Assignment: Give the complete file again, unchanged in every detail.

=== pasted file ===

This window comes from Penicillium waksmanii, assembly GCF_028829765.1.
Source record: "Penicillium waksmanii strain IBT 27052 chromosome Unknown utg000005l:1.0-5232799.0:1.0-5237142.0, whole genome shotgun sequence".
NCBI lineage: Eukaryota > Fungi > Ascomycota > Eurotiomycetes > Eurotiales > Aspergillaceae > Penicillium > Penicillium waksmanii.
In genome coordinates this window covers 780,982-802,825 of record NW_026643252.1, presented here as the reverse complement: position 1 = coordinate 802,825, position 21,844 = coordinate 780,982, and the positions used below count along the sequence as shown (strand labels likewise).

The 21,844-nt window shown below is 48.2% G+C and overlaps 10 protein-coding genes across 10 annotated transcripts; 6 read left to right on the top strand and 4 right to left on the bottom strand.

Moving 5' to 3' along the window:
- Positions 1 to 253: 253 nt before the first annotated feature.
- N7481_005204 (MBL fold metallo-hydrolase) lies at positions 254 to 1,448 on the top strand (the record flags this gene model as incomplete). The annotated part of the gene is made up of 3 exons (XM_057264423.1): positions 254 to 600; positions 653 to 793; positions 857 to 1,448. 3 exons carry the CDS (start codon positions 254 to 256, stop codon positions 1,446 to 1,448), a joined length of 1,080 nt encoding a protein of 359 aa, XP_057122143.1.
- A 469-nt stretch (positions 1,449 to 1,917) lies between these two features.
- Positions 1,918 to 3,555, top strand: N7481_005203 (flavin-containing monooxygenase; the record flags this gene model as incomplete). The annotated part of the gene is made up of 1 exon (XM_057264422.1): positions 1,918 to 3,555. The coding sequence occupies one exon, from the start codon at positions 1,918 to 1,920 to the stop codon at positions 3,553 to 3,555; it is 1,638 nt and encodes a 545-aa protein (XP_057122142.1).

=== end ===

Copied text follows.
This window comes from Penicillium waksmanii, assembly GCF_028829765.1.
Source record: "Penicillium waksmanii strain IBT 27052 chromosome Unknown utg000005l:1.0-5232799.0:1.0-5237142.0, whole genome shotgun sequence".
NCBI lineage: Eukaryota > Fungi > Ascomycota > Eurotiomycetes > Eurotiales > Aspergillaceae > Penicillium > Penicillium waksmanii.
In genome coordinates this window covers 780,982-802,825 of record NW_026643252.1, presented here as the reverse complement: position 1 = coordinate 802,825, position 21,844 = coordinate 780,982, and the positions used below count along the sequence as shown (strand labels likewise).

The 21,844-nt window shown below is 48.2% G+C and overlaps 10 protein-coding genes across 10 annotated transcripts; 6 read left to right on the top strand and 4 right to left on the bottom strand.

Moving 5' to 3' along the window:
- Positions 1 to 253: 253 nt before the first annotated feature.
- N7481_005204 (MBL fold metallo-hydrolase) lies at positions 254 to 1,448 on the top strand (the record flags this gene model as incomplete). The annotated part of the gene is made up of 3 exons (XM_057264423.1): positions 254 to 600; positions 653 to 793; positions 857 to 1,448. 3 exons carry the CDS (start codon positions 254 to 256, stop codon positions 1,446 to 1,448), a joined length of 1,080 nt encoding a protein of 359 aa, XP_057122143.1.
- A 469-nt stretch (positions 1,449 to 1,917) lies between these two features.
- Positions 1,918 to 3,555, top strand: N7481_005203 (flavin-containing monooxygenase; the record flags this gene model as incomplete). The annotated part of the gene is made up of 1 exon (XM_057264422.1): positions 1,918 to 3,555. The coding sequence occupies one exon, from the start codon at positions 1,918 to 1,920 to the stop codon at positions 3,553 to 3,555; it is 1,638 nt and encodes a 545-aa protein (XP_057122142.1).